Tuesday, July 28, 2009


Thought of the Day

Even if a deal is somehow struck at Copenhagen, it will involve promised reductions of CO2 emissions that seem literally incredible. The rich countries that belong to the Group of Eight, including the US, say they want to cut emissions by 80 per cent by 2050 – which will mean a massive transfer to cleaner sources of energy. As Oliver Morton, the science writer, points out – “Building two terawatts of nuclear capacity by 2050 – enough to supply 10 per cent of the total carbon-free energy that’s needed – means building a large nuclear power station every week; the current worldwide rate is about five a year. A single terawatt of wind – 5 per cent of the overall requirement – requires about 4m large turbines.”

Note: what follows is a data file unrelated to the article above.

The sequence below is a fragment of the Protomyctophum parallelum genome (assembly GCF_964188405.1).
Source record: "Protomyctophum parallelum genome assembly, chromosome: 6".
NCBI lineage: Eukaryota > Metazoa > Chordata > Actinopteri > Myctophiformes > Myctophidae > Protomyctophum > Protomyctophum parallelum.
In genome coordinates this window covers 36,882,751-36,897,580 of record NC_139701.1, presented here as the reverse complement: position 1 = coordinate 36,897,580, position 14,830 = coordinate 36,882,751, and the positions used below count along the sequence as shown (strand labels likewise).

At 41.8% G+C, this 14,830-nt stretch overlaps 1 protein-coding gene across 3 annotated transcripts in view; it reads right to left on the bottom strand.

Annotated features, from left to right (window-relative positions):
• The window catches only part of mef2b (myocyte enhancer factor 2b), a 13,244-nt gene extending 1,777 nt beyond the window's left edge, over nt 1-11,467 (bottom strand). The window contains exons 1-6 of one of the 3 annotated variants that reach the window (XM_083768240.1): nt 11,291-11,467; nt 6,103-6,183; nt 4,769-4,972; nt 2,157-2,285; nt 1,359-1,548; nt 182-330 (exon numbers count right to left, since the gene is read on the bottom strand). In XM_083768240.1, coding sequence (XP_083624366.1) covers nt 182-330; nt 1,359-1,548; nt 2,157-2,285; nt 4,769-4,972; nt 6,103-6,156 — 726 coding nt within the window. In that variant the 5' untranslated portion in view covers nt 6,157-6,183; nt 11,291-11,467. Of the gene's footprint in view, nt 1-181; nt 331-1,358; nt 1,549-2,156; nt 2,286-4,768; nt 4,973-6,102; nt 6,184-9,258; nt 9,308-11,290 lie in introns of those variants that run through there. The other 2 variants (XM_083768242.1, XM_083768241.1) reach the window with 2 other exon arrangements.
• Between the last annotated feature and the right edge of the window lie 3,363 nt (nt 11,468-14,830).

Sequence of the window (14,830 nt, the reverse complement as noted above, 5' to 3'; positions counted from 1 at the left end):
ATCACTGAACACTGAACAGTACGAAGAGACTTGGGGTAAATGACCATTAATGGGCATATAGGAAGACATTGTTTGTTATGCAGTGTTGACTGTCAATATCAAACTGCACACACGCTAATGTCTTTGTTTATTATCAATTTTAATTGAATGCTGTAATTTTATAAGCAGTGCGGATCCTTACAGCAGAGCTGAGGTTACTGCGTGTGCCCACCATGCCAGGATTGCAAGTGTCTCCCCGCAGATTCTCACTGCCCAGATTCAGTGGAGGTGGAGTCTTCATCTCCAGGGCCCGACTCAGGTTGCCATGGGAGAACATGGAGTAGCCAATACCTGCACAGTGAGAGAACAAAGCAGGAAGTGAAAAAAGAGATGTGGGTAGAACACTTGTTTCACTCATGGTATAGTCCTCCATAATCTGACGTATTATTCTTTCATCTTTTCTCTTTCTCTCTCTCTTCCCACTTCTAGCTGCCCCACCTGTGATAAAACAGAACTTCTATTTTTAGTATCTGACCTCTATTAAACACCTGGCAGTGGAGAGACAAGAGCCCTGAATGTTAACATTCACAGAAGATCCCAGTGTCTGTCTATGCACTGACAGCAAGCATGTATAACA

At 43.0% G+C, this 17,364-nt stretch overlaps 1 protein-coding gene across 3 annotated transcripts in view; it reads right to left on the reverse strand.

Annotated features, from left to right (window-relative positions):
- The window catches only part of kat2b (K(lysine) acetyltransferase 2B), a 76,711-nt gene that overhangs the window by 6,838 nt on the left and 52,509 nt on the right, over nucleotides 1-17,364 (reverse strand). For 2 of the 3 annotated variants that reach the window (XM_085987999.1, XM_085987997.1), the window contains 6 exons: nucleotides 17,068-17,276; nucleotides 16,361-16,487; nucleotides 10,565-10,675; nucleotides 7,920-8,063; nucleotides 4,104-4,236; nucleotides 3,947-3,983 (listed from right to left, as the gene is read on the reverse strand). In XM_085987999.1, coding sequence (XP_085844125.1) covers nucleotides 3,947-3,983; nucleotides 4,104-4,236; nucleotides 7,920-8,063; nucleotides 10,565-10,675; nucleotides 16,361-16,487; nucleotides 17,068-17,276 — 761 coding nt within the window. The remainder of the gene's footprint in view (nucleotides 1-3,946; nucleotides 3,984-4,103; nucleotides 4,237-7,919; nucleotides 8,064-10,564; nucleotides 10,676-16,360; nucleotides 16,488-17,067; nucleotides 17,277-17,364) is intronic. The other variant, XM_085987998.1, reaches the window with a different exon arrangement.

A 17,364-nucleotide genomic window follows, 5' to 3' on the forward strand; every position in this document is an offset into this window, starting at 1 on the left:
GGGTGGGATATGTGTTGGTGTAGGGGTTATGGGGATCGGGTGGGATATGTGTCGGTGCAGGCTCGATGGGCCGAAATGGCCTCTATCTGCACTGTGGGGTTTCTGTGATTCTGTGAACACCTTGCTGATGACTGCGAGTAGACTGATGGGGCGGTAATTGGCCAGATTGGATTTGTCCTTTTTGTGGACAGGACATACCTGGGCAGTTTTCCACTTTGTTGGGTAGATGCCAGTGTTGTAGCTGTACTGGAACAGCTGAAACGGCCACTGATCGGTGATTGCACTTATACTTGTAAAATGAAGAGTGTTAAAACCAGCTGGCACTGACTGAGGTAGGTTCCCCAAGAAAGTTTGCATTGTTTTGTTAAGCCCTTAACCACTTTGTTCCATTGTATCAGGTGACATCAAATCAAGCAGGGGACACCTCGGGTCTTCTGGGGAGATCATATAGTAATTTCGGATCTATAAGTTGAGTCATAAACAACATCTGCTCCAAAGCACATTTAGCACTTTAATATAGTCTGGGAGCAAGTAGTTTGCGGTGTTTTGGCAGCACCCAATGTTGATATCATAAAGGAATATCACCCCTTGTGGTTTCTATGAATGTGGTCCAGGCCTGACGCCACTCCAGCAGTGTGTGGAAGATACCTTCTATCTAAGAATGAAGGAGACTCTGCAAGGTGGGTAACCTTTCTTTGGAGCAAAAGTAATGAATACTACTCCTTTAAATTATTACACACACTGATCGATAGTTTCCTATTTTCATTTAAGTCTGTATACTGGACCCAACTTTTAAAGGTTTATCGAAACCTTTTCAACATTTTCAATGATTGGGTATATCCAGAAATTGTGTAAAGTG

Nicholas Stern, a professor of economics, has issued an influential report arguing that the transition to a low-carbon economy is affordable and compatible with continued economic growth. Leading western politicians say that they believe this and talk airily of the “green jobs” of the future. But there is little sign that they are prepared to back their arguments with deliberate efforts to raise the cost of fossil fuels or to make the necessary investments in alternative energy. All the politicians involved in the global climate change negotiations know that a country that moves unilaterally risks severely damaging its economy, at least in the short-term – without affecting the global problem.

Gideon Rachman


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